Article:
The reading from the Holy Gospel according to St. Luke. (19:1-10)
My brothers and sisters in Christ, it is once again that time of year when we are reacquainted with a dear long lost friend. The name of this friend is Zacchaeus. Why is he a long lost friend? Because we have not seen him or heard from him for nearly a year. And he is our friend because he gives us a wonderful example of someone who is hungry for Christ and is transformed by Christ. This is part of Christian life, transformation, metamorphosis. But what if we don’t want to make any effort? What if we don’t want to work? What if we don’t want to change? Then we are not demonstrating that we are grateful or worthy of our friend Zacchaeus or our Lord Jesus Christ. If we simply wake up each day and go about our business with no thought for directing our lives to Christ, we are in a sad state. If we come to the church to pray but we don’t intend to do the difficult things that matter, why even bother?
Our friend Zacchaeus shows us the way to capture the heart of Christ. He shows us by his curiosity and eagerness for the things of God. He shows us through his determination and tenacity. He shows us through his humility and repentant heart.
How does he demonstrate his curiosity and eagerness for the things of God? St. Luke tells us that “he sought to see Who Jesus was.” Each one of us has to do the same in our own lives. There is a moment that comes when we have to put aside what others tell us and we have to seek Christ for ourselves. We have to study and search for Him within the gospels and the Holy Scriptures. Now since Zacchaeus was a short man, he had trouble due to the large crowd surrounding Jesus. But since Zacchaeus is our friend, he shows us what we should do whenever we encounter trouble that creates obstacles between us and the Lord. He shows determination and tenacity. He will not take “no” for an answer. He refuses to be a victim of the situation or environment.
In our world many people try to teach you to be a victim. But you were not created to have the mentality and mindset of a victim, rather you were created to be a child of God, a son or daughter of the King. And I want to remind you that our King defeated death itself. When an obstacle presents itself, we don’t lay down for the obstacle, we use what God has given us to go over, around, under or through the obstacle because there is no obstacle that should stand between us and our God. This is precisely what Zacchaeus did. He would not accept his situation but kept pushing forward because there is nothing that should stop our path to Christ.
This is an important principle for us in life, and especially in our prayer life. The world will create all kinds of distractions to our prayers. And even in the act of prayer we will feel all kinds of barriers keeping us from “seeing” God. We feel lazy, we feel like we can’t concentrate, we feel preoccupied, we feel despair and wonder if anything is happening in our prayers. Yet we are encouraged to keep climbing and keep seeking Christ with humility. Zacchaeus showed humility because he climbed a tree just like a little child. He didn’t much care what others thought of him. He didn’t care that they would view him as foolish. He pressed forward and upward towards the goal. Even great masters of prayer like St. Barsanuphius of Optina once said “In the struggle of prayer, it is absolutely necessary to force oneself and compel oneself to pray.”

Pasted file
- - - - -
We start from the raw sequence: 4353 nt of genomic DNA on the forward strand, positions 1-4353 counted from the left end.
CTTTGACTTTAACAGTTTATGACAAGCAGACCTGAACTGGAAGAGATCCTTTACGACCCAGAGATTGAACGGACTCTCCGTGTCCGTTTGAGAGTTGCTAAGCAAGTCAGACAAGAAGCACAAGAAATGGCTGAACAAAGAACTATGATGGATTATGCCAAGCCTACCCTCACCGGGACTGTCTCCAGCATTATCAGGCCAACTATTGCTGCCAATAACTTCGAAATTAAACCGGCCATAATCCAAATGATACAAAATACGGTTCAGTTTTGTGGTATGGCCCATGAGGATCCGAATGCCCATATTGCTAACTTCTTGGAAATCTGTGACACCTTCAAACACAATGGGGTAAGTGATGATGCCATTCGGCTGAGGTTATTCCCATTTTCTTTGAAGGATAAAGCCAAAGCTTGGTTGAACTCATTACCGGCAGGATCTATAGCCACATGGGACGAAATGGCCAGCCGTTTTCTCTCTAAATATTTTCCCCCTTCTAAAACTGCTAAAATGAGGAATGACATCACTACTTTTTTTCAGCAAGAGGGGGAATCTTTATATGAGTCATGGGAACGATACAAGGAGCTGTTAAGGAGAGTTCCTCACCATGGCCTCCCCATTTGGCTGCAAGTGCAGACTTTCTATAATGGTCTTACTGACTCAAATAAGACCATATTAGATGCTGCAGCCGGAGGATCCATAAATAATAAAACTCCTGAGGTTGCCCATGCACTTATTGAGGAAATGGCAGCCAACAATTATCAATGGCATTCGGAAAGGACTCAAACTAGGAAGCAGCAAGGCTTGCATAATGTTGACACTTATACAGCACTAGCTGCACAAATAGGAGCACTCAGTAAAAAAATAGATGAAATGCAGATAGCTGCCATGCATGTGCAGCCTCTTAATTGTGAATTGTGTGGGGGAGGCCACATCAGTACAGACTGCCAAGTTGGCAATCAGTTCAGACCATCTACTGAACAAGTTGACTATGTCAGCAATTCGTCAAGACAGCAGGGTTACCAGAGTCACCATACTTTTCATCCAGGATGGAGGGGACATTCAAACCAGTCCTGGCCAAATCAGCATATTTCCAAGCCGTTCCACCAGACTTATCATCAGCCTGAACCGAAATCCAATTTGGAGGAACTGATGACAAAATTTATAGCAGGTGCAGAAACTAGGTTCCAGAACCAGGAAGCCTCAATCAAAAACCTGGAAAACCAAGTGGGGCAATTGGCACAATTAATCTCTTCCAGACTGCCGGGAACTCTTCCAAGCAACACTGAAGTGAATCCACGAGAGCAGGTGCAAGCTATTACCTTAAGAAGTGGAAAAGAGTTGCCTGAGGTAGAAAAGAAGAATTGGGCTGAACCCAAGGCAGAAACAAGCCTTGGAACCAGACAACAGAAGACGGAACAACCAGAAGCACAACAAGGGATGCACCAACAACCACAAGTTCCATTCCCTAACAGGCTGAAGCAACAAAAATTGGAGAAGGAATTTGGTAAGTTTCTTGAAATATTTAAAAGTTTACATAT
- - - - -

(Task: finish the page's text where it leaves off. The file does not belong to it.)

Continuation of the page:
We can also show humility press forward towards Christ in our prayers and in fact, our prayers won’t get very far unless we do precisely this. Humility along with persistence, yields amazing results. The attitude that we bring to prayer should be one of complete humility and brokenness. We don’t come to Christ in prayer because He needs it. We also don’t pray to keep a routine or go through the motions. We pray because we need His grace and power and healing and we receive these in abundance when we approach with hearts that are open and ready for His help. In order for us to receive Christ we have to have hearts that are softened and open to Him. It means that good prayer is a bit painful because it requires us to pray with intensity while we acknowledge our frailty. Listen to this example of heartfelt prayer from St. Isaac the Syrian,
“At the door of Your compassion do I knock, Lord; send aid to my scattered impulses which are intoxicated with the multitude of the passions and the power of darkness. You can see my sores hidden within me: stir up contrition—though not corresponding to the weight of my sins, for if I receive full awareness of the extent of my sins, Lord, my soul would be consumed by the bitter pain from them. Assist my feeble stirrings on the path to true repentance…”
Since Christ saw the determination and the humility of Zacchaeus, He loved Zacchaeus and invited Himself into the home of Zacchaeus. Zacchaeus had captured the heart of the One who has captured the heart of mankind. Each of us can be like Zacchaeus. We can capture the heart of the Lord and make our hearts such a warm and inviting place, such a paradise, that the Lord cannot refrain from coming and spending time with us and enjoying fellowship with us and imparting His grace to every aspect of our lives, and when He dwells with us and communes with us, we are truly in paradise and have received our salvation along with our good friend Zacchaeus. May we run to Christ with curiosity, eagerness, tenacity and determination and finally with the humility and repentance of Zacchaeus, who became the friend of God. Glory be to God Forever AMEN.